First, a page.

Joined: Thu Aug 04, 2011 8:35 pm Posts: 4707 Location: Cardiff, Wales
one topic that appears to have fascinated early science fiction writers is that of moving walkways, as stories by HG Wells, Robert Heinlein and Isaac Asimov testify
true that these days we do have some sort of moving walkways to alleviate the effect of long walking distances in airports, or in underground corridors for tube stations, but as far as i'm aware none of them have adjacent strips of different speeds - the reason for this probably being that it might be a major source of accidents and injuries
so is it likely that moving walkways, either of the SF or of the current variety, become a major feature of our megacities ? for the time being i don't see any sign of such a development, so my idea is that apart from a few restricted applications, moving walkways will remain fiction - not because it can't be done, but because it's either impractical or because most people either like to walk as a leisure activity, or prefer other means of transport as being more suitable in a city environment
Well, if were talking about Sci-Fi transport, I want a genetically engineered giant riding python. Something like a Titanoboa. A robotic version would be acceptable as well.
While there is no great challenge to walking along a level surface, hence moving sidewalks will probably never become a widely used regular feature, a currently common use for inclined transport is the escalator.
_________________ It is wrong always, everywhere, and for anyone, to believe anything upon insufficient evidence. -W. K. Clifford-
Too impractical. City design is too dynamic, in that leave a city for a decade and return and it will almost certainly have been given a face lift, some buildings uprooted, others planted, road directioms changed. The static nature of moving walkways would be unable to keep pace, I think. Altjougj I do appreciate those at my local train station and they always remind me of the termination of transcription.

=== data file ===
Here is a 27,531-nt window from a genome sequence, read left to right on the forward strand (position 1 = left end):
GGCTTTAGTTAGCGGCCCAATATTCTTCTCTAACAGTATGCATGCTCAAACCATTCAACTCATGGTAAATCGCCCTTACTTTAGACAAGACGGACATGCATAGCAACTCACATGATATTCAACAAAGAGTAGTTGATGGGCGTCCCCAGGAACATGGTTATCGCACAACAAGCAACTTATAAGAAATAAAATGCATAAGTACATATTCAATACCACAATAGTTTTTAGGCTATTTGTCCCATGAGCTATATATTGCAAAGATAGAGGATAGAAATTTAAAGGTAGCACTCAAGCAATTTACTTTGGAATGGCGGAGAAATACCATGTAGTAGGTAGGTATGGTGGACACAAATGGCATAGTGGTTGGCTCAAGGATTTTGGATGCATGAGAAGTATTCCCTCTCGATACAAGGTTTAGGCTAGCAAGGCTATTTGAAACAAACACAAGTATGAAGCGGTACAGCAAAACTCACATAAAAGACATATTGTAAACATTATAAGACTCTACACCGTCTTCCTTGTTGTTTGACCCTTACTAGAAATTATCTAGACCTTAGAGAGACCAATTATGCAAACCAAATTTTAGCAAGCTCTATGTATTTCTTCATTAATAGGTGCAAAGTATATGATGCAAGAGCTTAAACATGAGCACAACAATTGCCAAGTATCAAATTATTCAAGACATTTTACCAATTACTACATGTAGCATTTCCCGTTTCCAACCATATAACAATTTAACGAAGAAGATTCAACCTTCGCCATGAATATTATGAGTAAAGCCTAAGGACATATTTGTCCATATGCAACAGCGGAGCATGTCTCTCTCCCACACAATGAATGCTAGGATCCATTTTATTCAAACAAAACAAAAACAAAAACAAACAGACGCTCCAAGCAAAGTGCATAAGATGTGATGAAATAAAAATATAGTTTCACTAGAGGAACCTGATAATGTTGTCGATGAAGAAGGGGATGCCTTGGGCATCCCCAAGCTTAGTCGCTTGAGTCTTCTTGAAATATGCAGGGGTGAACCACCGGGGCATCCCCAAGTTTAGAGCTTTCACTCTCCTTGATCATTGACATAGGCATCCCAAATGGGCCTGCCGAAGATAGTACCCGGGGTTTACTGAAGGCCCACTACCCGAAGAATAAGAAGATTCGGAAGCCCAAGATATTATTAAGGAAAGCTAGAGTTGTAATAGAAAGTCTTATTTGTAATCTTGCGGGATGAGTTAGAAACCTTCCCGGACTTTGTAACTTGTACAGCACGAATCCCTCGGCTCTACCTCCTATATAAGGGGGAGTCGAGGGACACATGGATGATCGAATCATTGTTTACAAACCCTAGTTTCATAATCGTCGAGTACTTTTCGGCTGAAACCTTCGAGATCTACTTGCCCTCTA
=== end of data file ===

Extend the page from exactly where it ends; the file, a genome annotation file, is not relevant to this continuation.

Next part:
I once had a lecturer, Dr. David Boam, probably the best lecturer I ever had, who likened the way in which Rho factor appears to futilely 'chase' RNA polymerase during prokaryotic transcriptional termination - to walking in the opposite direction to the movement of an escalator. He joked that one day he would find a bunch of us students walking up a downward-moving escalator and that our alibi would be that we were 'performing a scientific experiment'.
Rho binds to RNA and then uses its ATPase activity to provide the energy to translocate along the RNA until it reaches the RNA-DNA helical region, where it unwinds the hybrid duplex structure. RNA polymerase pauses at the termination sequence, which is because there is a specific site around 100nt away from the Rho binding site called the Rho-sensitive pause site. So, even though the RNA polymerase is about 40nt per second faster than Rho, it does not pose a problem for the Rho termination mechanism as the RNA polymerase allows Rho factor to catch up.
I still plan on doing it one day, just then I can tell people, 'Dr. Boam told me to do it.'